Not what you're looking for? CLICK HERE INSTEAD
The response to the question below was authored by Marc Mitnick DPM
Swelling and pain at the Cuboid / 5th metatarsal joint - lateral side of foot
Lengthy description to follow as I have been forced, by my podiatrist and primary, to research my injury myself. Any advice would be appreciated.
Following an inversion sprain to my right ankle/foot (classic basketball jumping sprain), I was eventually diagnosed (via MRI and bone scan) to have multiple fractures of the medial side of the cuboid bone. After 6 weeks of walking (in ankle support) on what was initially diagnosed as a sprain, I was prescribed to 8 weeks of non-weight bearing in an e-boot and crutches by a podiatrist.
Being an athlete, the following were prescribed for rehab:
* Physical therapy
Determined that immobilization of cuboid/5th met joint eliminated pain in
lateral column pain. Tape was used to lift base of 5th met and lower cuboid.
However, a subluxed cuboid was never identified.
* Range of Motion graduated into resistance band exercises
* Contrast bathing of foot and ankle
* A prescribed muscle stimulator to facilitate muscle recovery with no clinical
guidance by physical therapy as to the application of the tx method. Stimulation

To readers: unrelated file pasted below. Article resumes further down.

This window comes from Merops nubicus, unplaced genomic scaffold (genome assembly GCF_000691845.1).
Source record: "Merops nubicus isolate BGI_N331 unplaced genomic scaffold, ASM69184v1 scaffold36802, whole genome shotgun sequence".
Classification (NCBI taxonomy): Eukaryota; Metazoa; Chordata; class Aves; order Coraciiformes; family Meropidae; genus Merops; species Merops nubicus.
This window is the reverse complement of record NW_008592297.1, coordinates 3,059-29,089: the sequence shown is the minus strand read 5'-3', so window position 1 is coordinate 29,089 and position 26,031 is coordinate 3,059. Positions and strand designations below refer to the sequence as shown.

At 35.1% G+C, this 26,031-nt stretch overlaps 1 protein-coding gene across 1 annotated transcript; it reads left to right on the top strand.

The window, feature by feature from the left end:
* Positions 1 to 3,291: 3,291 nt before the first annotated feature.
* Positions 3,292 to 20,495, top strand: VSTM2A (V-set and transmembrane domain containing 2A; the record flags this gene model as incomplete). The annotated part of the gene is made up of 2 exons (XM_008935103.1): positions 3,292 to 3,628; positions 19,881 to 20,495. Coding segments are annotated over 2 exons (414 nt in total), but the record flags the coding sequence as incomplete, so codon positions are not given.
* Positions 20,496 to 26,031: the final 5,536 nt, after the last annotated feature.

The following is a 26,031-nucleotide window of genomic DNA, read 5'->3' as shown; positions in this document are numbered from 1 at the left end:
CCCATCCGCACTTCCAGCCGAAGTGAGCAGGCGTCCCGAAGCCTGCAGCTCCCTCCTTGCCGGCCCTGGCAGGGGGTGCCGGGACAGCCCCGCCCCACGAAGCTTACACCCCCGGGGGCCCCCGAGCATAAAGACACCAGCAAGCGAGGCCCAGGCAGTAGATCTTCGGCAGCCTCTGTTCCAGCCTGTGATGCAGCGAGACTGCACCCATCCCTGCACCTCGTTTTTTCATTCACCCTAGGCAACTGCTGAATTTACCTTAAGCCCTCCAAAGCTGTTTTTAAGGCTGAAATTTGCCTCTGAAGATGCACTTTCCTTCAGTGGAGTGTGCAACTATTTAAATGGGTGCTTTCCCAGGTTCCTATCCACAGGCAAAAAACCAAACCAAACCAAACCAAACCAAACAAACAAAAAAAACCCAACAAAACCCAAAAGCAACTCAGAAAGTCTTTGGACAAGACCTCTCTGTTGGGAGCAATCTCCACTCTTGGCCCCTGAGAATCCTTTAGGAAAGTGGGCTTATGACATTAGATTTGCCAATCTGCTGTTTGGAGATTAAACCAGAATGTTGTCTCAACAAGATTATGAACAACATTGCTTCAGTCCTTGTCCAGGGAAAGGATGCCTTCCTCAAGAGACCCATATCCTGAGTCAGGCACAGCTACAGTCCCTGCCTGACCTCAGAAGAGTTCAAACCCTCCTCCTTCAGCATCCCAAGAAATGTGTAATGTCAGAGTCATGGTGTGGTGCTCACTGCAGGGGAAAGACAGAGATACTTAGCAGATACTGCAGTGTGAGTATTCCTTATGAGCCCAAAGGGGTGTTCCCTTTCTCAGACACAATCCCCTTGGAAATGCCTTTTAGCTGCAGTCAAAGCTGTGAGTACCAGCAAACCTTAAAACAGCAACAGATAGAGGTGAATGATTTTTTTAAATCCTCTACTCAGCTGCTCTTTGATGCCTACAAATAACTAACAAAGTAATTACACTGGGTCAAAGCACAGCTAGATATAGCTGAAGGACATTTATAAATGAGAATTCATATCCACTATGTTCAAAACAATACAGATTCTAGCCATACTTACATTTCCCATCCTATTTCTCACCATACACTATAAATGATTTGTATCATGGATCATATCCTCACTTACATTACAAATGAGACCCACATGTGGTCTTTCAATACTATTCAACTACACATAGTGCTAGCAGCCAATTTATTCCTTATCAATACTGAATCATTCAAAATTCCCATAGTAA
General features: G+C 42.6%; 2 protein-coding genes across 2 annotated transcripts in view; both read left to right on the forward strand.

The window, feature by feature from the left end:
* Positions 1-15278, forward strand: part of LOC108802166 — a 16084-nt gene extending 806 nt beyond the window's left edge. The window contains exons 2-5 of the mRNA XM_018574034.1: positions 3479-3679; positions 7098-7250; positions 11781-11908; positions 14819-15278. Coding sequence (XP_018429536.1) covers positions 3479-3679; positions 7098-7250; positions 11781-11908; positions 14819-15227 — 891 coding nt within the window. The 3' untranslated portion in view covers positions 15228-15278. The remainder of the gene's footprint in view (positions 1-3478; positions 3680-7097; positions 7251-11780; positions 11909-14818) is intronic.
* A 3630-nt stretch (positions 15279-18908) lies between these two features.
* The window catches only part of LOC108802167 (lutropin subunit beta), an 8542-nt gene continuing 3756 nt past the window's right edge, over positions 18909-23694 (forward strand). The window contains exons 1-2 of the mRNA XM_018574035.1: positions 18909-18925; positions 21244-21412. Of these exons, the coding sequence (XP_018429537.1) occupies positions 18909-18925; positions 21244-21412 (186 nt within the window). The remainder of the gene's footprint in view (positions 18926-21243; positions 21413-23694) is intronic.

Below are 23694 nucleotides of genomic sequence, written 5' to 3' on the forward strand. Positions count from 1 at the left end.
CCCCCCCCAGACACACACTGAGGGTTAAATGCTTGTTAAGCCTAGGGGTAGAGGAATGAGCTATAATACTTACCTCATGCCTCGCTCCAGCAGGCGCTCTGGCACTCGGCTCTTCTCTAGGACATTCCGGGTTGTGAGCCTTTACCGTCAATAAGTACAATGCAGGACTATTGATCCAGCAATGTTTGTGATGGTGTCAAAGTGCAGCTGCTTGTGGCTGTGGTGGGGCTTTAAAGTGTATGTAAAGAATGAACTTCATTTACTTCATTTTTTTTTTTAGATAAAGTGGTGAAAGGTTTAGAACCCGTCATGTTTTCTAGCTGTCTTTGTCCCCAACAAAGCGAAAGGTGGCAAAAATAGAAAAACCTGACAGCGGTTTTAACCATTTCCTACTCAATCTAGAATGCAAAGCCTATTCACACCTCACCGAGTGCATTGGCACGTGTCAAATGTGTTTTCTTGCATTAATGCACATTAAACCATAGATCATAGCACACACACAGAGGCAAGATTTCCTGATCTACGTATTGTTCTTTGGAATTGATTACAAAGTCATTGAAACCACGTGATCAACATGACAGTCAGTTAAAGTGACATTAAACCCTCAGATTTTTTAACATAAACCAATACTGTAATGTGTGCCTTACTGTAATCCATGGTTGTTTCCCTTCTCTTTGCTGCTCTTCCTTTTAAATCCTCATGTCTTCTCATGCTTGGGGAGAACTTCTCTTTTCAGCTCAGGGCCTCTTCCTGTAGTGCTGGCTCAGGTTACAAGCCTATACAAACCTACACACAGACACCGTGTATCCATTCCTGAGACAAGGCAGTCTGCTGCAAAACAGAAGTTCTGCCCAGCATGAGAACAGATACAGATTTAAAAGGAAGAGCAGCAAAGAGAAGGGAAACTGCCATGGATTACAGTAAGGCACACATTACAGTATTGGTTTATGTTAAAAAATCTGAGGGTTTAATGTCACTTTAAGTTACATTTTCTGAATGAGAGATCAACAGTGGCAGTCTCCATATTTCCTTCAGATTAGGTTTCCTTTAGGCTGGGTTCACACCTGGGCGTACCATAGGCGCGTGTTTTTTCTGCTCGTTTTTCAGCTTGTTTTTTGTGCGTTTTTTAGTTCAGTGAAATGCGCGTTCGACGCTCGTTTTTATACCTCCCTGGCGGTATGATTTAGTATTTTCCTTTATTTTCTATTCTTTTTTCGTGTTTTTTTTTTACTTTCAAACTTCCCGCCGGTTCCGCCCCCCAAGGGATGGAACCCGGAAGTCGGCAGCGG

was performed on the peroneus longus, gastrocnemius and tibialis anterior.
Swelling at the cuboid / 5th metatarsal joint after approximately 1 - 2 hours of weight bearing in supportive running shoe.
Sharp and burning pain at joint
Shooting pain from tip of 5th toe (broken in 4 months earlier)
As long as I don't spend too much time on my feet the pain is bearable. Taping as described above works as well. Again, it is the use of the foot, standing on it or flexing it to operate the gas peddle of a car that causes the pain. The pain generally subsides with rest.
Due to proprioception problems following weeks of disuse, I broke my 3rd toe at the base by the metatarsal joint. The toe was splinted (as a finger would be) as to avoid flexation and allow bone to heal at the joint. Taping of splint required taping around ball of foot at head of 5th met immobilizing the 5th met. Taping produced relief from pain and swelling at cuboid / 5th met joint. My podiatrist is most likely going to try and reproduce my splint. Once he saw it, he promoted its continued use and included it in his tx.